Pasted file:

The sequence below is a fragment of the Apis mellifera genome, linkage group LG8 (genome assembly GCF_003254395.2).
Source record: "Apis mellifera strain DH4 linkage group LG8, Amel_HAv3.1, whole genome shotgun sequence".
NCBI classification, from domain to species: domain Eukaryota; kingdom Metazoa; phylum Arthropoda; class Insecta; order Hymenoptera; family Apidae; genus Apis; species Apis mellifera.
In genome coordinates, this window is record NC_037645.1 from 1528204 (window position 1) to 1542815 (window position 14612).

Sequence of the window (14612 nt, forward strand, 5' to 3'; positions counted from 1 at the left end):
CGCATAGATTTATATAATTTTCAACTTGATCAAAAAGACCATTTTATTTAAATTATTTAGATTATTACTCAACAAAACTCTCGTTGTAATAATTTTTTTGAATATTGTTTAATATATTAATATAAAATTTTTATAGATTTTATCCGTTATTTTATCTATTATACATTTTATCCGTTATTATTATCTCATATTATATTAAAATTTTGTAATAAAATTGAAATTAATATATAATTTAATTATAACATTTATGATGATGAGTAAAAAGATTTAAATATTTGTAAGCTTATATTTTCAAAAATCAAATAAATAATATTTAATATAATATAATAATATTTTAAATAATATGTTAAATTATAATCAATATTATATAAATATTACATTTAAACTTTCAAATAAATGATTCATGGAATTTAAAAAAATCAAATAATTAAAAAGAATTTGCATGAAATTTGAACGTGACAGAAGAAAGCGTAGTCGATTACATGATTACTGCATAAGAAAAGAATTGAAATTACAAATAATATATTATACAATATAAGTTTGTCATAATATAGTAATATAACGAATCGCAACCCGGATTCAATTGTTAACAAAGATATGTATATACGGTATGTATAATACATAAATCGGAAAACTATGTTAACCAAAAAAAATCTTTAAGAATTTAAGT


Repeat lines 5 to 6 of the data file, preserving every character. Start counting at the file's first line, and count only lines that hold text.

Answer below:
Sequence of the window (14612 nt, forward strand, 5' to 3'; positions counted from 1 at the left end):
CGCATAGATTTATATAATTTTCAACTTGATCAAAAAGACCATTTTATTTAAATTATTTAGATTATTACTCAACAAAACTCTCGTTGTAATAATTTTTTTGAATATTGTTTAATATATTAATATAAAATTTTTATAGATTTTATCCGTTATTTTATCTATTATACATTTTATCCGTTATTATTATCTCATATTATATTAAAATTTTGTAATAAAATTGAAATTAATATATAATTTAATTATAACATTTATGATGATGAGTAAAAAGATTTAAATATTTGTAAGCTTATATTTTCAAAAATCAAATAAATAATATTTAATATAATATAATAATATTTTAAATAATATGTTAAATTATAATCAATATTATATAAATATTACATTTAAACTTTCAAATAAATGATTCATGGAATTTAAAAAAATCAAATAATTAAAAAGAATTTGCATGAAATTTGAACGTGACAGAAGAAAGCGTAGTCGATTACATGATTACTGCATAAGAAAAGAATTGAAATTACAAATAATATATTATACAATATAAGTTTGTCATAATATAGTAATATAACGAATCGCAACCCGGATTCAATTGTTAACAAAGATATGTATATACGGTATGTATAATACATAAATCGGAAAACTATGTTAACCAAAAAAAATCTTTAAGAATTTAAGT